He shared with us over the three and half to four hours, that Charles Lachaux who is just 29 years of age, and now has the responsibility of running the family domaine (previously known as Robert Arnoux), with 14 hectares of vines spread across some of Burgundy’s top sites. On a chilly August Thursday evening I met him down here to taste through the 2017s, followed by an older vintage of Domiane Robert Arnoux.
Marou tells us that Lachaux has been combatting trunk diseases by using a pruning technique called Guyot Poussard. This is an old technique that respects the sap flow of the vine. He has also been doing curettage, cutting out dead wood from affected vines using a small chain saw. The result is no more Esca (one of the main trunk diseases), better yields and healthy vines. But it takes time: for his Suchots plot of half a hectare it took 36 days (he worked alone apparently), and for his one-third hectare holding in Romanee St Vivant it took 20 days. But for old vines in famous vineyards, it’s worth the effort.
They don’t have organic or biodynamic certification, although 95% of the products he sprays are organic. For the last four years they have been using some plant-derived sprays that aren’t yet certified at all. Charles, the boss, is convinced that the future is going to involve moving beyond biodynamics, and that it isn’t good to be reliant on copper (permitted and pretty essential in biodynamic farming where downy mildew is a risk). Also, the problem with biodynamics to him is that it considers what you spray but not how you work. (Well, when I went to BD college is was actually the other way around, but then again that was 30 years ago now)
They have vineyards in 15 appellations. And they are looking for the most nuances possible, the differences between the wines and letting the appellations speak for themselves.
One of the threats for Burgundy is because of the extreme value of the vineyards, the succession process will mean family members who want to stay in the vineyard won’t be able to buy out other family members who don’t. As a result, domains will have to be sold. This is already starting, for example with Pinault’s purchase of Rene Engel. In a few years they will become like Bordeaux. ‘You lose a bit of the Burgundian spirit; you lose a bit of the soul.’ he says!
They have been replanting a portion of the Aux Regniots vineyard that was previously occupied by an almond tree. This patch has been replanted at an incredibly high density of 25,000 plants per hectare, with each vine on a wooden stake.
They also use a lot of whole cluster in the winemaking. Most of the village wines are 70% whole cluster, and beyond this everything is pretty much 100%. For the whole cluster they put the grapes into the vat (the size will vary by the plot). After this, fermentation starts, and there’s no recipe for how this is managed: it is judged by taste. Usually, the wine is pressed off after 10-11 days, so there’s no cold pre-soak or post-ferment maceration. The winemaker is not keen on new oak, and uses 10% in the village wines, rising to a maximum of 30% in the Grand Crus. Now here is what Mauro bought with him for us to taste.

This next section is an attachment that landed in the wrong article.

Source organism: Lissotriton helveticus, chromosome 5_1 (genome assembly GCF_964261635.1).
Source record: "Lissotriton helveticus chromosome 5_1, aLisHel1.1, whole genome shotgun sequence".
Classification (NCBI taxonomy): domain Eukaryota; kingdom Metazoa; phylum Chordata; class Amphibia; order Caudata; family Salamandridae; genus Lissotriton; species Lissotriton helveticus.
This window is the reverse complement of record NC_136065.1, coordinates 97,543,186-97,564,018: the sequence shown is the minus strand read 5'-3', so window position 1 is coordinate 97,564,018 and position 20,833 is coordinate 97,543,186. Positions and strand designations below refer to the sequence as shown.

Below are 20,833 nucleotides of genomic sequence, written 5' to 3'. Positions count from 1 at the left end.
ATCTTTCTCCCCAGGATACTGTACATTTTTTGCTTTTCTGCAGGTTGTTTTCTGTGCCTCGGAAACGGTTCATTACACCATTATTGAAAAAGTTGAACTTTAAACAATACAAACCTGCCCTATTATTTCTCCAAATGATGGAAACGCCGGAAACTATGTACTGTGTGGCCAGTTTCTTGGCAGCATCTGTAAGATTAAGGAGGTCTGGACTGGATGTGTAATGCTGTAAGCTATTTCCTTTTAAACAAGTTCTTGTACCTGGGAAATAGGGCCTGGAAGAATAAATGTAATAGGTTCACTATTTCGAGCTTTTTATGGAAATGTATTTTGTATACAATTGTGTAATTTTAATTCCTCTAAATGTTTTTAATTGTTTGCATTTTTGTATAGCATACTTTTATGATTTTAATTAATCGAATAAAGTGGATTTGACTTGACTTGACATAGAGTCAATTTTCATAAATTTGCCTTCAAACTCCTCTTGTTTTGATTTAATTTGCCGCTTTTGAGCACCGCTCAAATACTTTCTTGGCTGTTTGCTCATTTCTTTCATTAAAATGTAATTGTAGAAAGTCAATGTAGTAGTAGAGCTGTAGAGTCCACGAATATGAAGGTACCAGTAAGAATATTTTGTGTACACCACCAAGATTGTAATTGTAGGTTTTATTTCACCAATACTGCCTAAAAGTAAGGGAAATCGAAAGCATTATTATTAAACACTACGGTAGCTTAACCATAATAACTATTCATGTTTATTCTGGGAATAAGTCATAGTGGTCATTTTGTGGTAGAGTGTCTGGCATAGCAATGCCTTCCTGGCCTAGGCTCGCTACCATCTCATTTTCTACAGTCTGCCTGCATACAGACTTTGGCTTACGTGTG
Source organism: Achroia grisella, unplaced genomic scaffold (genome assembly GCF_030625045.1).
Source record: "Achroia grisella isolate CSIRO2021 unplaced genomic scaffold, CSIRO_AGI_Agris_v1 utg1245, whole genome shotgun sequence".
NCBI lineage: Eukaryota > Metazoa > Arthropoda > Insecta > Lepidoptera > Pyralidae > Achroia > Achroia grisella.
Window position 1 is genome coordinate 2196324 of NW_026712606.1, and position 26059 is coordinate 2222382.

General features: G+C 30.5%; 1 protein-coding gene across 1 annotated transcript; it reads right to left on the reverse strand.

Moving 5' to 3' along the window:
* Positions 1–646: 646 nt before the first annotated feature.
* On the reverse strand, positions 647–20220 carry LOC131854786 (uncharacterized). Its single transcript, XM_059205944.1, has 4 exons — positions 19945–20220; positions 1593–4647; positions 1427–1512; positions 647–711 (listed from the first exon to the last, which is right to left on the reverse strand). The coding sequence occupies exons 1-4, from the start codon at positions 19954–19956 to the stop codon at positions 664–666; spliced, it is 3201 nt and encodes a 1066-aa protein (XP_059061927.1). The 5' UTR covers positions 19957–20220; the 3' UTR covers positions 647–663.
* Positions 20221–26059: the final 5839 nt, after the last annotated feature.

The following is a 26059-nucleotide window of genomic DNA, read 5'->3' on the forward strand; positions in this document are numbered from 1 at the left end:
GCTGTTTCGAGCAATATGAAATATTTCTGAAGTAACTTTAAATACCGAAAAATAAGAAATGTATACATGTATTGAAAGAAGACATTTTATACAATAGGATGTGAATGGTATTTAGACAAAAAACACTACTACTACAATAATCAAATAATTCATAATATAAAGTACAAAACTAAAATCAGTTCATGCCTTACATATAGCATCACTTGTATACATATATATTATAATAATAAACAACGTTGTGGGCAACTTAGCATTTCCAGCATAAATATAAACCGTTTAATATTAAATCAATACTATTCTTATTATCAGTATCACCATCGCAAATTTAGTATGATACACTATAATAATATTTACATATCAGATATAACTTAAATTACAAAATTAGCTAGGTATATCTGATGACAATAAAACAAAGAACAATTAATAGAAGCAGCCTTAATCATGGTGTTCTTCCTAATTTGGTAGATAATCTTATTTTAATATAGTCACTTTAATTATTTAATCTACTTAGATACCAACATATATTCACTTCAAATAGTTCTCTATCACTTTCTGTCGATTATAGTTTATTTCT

What a great evening it was:
Domaine Arnoux-Lachaux Chambolle-Musigny 2017 (1.62ha) – Supple and fine with nice elegance. Pure and fine-grained with lovely raspberry and red cherry fruit. Has a fine grippiness to it. This is very pretty and focused.
Domaine Arnoux-Lachaux Nuits-Saint-Georges 1er Cru Clos des Corvées Pagets 2017 (0.55ha) – Detailed, spicy red fruits nose. The palate is concentrated and fresh with fine raspberries and cherries. It’s quite fleshy with nice structure and an easy elegance. Ripe, pure and refined.
Domaine Arnoux-Lachaux Clos de Vougeot 2017 (0.45ha) – Very fresh and linear with red cherry and plum fruit. Juicy and nicely tart. Fresh, detailed and with nice focus.
Domaine Arnoux-Lachaux Latricières-Chambertin Grand Cru 2017 (0.53ha) – So perfumed with a fine, floral nose and hints of sappy green. Has a firm, expressive red fruit palate with a linear drive. Fine with real purity and concentration. Thrilling wine.
Domaine Arnoux-Lachaux Echezeaux Grand Cru 2017 (0.80ha) – Very silky but also nicely defined with smooth, pure, concentrated red fruits and refined texture. So pretty.
Domaine Arnoux-Lachaux Vosne-Romanée 1er Cru Les Suchots 2017 (0.43ha) – Very perfumed and open with a green stemmy edge and some sweet, elegant fruit, as well as a touch of beetroot. Fleshy, ripe and structured with silky fruit. The green stemminess is quite strong but I suspect this will integrate with time.
Domaine Arnoux-Lachaux Vosne-Romanée 1er Cru Aux Reignots 2017 (0.20ha) – Lovely potential here. Very pretty and pure with sweet blck cherry and red cherry fruit. Has flesh and purity, and is fine and expressive. Good weight and nice acidity, too.
Domaine Arnoux-Lachaux Romanée-Saint-Vivant Grand Cru 2017 (0.35ha) – This has purity and freshness with a green edge to the structured red cherry and plum fruit. Grippy and nicely structured with good freshness. Pretty yet also serious.
Domaine Robert Arnoux Vosne-Romanée 1er Cru Les Suchots 2005 (0.43ha) – What a treat to finish the evening with this one. The wine is pure, intense and stylish, an excellent combination of the vigneron’s style and the hyper-elegance of the vineyard.
A wee final note, and mini-rant of course. The poor old Grouse (leading on from the previous Un-Glorious bloggy from before). I have just read (end of August 2019) that the dam Labour party of Great Britain thinks that Grouse shooting should cease so that the moors can be ‘rewilded’. Are they really as thick as they come across to me. Grouse are wild birds which, unlike Pheasants and Partridges, cannot be bred in captivity on any large scale. If the moors were rewilded, their chief wild feature, unique to the British Isles, would vanish entirely Why don’t you bloody people leave the beautiful, unique British countryside alone once and for all. I remember back in the 1990’s it was a time when the Labour party (I will not call them Socialists as they are not) had it in for the Fox. Or should I say pro-Fox. Then they had a problem with shooting wildfowl (ducks and the like) with steel and not lead cartridges (less poisonous according to them), and now the attention is on the Grouse. The last time the dam Labour party authorised young British soldiers to go to fight somebody else’s war, I left the country and never returned. It would appear that they are more concerned with little birds, Foxes and our other four legged friends than they are with the two legged human being of all sizes and ages, and colours. What a shame. Let’s get back to the Coalface you Blairy-blighters you.